Results  Fifteen studies with a total of 16 863 individuals were included in this systematic review and meta-analysis. The pooled LCS adherence rate across all follow-up periods (range, 12-36 months) was 55% (95% CI, 44%-66%). Regarding patient characteristics associated with adherence rates, current smokers were less likely to adhere to LCS than former smokers (odds ratio [OR], 0.70; 95% CI, 0.62-0.80); White patients were more likely to adhere to LCS than patients of races other than White (OR, 2.0; 95% CI, 1.6-2.6); people 65 to 73 years of age were more likely to adhere to LCS than people 50 to 64 years of age (OR, 1.4; 95% CI, 1.0-1.9); and completion of 4 or more years of college was also associated with increased adherence compared with people not completing college (OR, 1.5; 95% CI, 1.1-2.1). Evidence was insufficient to evaluate diagnostic testing rates after abnormal screening scan results. The main source of variation was attributable to the eligibility criteria for screening used across studies.

    Conclusions and Relevance  In this study, the pooled LCS adherence rate after a baseline screening was far lower than those observed in large randomized clinical trials of screening. Interventions to promote adherence to screening should prioritize current smokers and smokers from minority populations.

    Introduction

    Screening high-risk current and former smokers for lung cancer with low-dose computed tomography (LDCT) reduces deaths from lung cancer.1-3 The US Preventive Services Task Force recommends annual screening with LDCT for individuals with a smoking history of at least 30 pack-years who currently smoke or have quit within the past 15 years, are between 55 and 80 years of age, and meet other eligibility criteria.4 Screening should continue annually until the person is no longer eligible.5

    In the National Lung Screening Trial (NLST) and the Dutch-Belgian lung cancer screening (LCS) trial (the Nederlands-Leuvens Longkanker Screenings Onderzoek [NELSON] trial), adherence to subsequent screening was high. The NELSON trial’s adherence rates exceeded 90% during 4 screenings (final screening scan occurred 5.5 years after enrollment),3 and the NLST reported adherence rates greater than 95% during 3 annual screenings.2 Monitoring adherence rates for LCS outside clinical trials is important in understanding how LCS is being implemented in the US. This systematic review and meta-analysis examines LCS adherences rates outside the context of randomized clinical trials, differences in adherence rates among subgroups of patients, and diagnostic testing rates after screening.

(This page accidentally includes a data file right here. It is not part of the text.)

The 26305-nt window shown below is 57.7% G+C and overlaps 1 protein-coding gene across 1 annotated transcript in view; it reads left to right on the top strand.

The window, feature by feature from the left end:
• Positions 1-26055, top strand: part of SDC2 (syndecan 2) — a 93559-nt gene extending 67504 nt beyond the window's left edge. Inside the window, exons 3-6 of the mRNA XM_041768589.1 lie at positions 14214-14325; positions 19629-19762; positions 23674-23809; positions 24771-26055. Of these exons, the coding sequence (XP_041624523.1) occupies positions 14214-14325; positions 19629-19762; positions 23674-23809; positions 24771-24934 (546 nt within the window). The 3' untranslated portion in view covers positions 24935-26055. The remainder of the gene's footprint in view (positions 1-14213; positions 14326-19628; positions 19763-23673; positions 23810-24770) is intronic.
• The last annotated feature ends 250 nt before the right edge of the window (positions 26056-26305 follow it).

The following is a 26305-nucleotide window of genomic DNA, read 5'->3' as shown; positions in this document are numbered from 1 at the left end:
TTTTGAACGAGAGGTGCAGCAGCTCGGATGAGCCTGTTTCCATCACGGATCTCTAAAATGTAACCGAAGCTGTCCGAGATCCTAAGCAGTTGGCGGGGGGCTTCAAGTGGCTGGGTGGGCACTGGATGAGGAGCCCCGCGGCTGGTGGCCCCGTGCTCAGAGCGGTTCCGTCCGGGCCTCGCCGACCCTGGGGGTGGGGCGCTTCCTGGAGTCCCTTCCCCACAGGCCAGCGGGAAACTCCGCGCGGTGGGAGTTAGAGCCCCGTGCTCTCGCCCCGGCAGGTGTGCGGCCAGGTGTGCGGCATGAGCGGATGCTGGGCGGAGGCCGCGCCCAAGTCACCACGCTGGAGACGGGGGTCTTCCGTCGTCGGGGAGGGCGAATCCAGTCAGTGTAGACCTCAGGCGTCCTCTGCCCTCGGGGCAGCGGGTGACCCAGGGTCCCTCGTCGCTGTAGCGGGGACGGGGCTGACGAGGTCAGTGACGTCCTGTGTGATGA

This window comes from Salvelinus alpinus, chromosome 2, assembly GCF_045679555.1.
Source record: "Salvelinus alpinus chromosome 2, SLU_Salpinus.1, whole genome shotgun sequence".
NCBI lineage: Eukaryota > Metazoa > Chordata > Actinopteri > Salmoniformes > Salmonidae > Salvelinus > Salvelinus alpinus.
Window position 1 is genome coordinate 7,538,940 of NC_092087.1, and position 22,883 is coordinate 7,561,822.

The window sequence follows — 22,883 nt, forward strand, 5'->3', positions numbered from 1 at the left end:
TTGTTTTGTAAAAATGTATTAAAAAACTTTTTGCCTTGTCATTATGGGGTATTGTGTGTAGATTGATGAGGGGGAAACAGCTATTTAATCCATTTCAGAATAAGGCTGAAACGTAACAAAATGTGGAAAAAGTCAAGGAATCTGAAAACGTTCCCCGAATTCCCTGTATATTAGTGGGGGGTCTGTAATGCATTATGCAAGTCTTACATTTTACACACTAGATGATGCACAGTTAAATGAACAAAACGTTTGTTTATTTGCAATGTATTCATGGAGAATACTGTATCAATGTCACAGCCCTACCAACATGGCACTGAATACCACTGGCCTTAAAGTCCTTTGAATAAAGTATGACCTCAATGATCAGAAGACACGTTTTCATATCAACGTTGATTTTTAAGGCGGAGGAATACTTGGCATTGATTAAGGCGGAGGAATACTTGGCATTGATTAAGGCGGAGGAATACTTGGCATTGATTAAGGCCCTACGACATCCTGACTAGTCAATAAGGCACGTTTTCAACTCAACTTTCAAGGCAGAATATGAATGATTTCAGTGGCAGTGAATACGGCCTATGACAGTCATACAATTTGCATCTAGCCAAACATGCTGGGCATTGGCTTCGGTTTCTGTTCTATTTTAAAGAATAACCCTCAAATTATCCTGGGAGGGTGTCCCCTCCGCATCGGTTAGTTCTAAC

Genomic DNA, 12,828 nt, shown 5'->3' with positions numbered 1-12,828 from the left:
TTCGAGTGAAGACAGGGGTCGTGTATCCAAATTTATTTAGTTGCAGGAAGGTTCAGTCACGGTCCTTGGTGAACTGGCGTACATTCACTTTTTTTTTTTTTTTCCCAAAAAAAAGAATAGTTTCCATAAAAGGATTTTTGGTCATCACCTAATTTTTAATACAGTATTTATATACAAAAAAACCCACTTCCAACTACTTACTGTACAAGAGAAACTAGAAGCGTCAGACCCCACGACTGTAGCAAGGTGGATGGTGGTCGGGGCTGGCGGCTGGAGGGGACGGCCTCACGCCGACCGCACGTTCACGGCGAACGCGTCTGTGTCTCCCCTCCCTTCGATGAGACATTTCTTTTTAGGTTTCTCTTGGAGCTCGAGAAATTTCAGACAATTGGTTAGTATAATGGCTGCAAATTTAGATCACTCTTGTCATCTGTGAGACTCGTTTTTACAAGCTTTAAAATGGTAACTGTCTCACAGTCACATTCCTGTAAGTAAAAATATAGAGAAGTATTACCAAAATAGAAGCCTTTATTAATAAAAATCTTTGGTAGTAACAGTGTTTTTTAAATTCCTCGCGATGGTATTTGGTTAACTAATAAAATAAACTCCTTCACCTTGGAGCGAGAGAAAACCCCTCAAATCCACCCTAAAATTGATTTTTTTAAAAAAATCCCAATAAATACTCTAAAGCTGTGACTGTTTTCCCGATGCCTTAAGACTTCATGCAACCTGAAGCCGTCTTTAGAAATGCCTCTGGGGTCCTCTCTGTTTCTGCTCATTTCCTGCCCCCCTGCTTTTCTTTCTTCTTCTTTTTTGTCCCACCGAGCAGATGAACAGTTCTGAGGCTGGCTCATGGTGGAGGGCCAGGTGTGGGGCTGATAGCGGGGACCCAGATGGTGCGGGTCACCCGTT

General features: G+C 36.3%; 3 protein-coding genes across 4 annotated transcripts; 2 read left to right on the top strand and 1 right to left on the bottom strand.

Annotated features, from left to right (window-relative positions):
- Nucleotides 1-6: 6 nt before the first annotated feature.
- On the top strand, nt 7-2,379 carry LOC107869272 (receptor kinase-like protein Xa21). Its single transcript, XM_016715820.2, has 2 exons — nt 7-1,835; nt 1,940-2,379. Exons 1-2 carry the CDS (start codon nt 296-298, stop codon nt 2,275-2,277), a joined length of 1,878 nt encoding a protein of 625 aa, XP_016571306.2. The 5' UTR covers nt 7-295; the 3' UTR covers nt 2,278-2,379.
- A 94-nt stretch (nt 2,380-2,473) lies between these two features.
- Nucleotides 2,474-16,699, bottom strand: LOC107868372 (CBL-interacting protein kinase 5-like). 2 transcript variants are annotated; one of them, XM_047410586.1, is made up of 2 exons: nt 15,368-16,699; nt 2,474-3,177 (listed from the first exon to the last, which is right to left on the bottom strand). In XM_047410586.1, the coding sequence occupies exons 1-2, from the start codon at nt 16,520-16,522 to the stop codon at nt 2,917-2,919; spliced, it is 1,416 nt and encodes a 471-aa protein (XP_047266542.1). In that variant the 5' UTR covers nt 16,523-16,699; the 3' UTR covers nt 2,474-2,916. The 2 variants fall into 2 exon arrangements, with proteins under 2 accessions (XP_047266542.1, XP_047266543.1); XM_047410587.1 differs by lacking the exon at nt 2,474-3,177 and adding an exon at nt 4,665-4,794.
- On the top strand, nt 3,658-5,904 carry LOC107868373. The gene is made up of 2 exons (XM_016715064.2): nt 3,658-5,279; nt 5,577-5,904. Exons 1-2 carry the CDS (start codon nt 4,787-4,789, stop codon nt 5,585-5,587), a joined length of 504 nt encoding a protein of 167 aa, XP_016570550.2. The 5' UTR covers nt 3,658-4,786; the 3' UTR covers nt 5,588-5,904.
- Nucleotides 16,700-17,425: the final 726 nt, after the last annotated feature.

Methods
    Protocol and Registration

    The protocol for this systematic review and meta-analysis is registered with PROSPERO. We followed the standards of the Cochrane Handbook for Systematic Reviews of Interventions6 and report our results according to the Preferred Reporting Items for Systematic Reviews and Meta-analyses (PRISMA) reporting guideline.7

    Eligibility Criteria

    We included studies that reported LCS adherence rates in the US and/or determinants of LCS adherence. We considered prospective or retrospective studies that screened adult patients at any risk level of developing cancer who opted to initiate LCS and continued to undergo additional screening after the first LDCT. Because in some instances screening was not performed annually, from here on we use the term periodic to indicate a subsequent screening. We also considered any length of follow-up and setting. We excluded randomized clinical trials, studies without enough information to perform meta-analysis (ie, did not provide a denominator for adherence rates or determinants of adherence without the magnitude of association), and studies that reported on imaging techniques other than LDCT. For studies that reported the results in different years of the same cohort, we included the most updated report.

    Information Sources and Search Strategies

    An experienced librarian (R.S.H.) searched 5 electronic databases: MEDLINE (via Ovid), Embase (via Ovid), Scopus, CINAHL, and Web of Science. eTable 1 in the Supplement gives the search strategy used for MEDLINE. Searches were limited to English-language articles published from January 1, 2011, through August 31, 2019. Our searches were updated via Ovid monthly autoalerts. We received new citations released by the databases up until February 29, 2020. The date restriction was imposed to ensure that only studies published after the NLST2 results were captured. The new citations were added for review before the analysis.

    Study Selection and Data Collection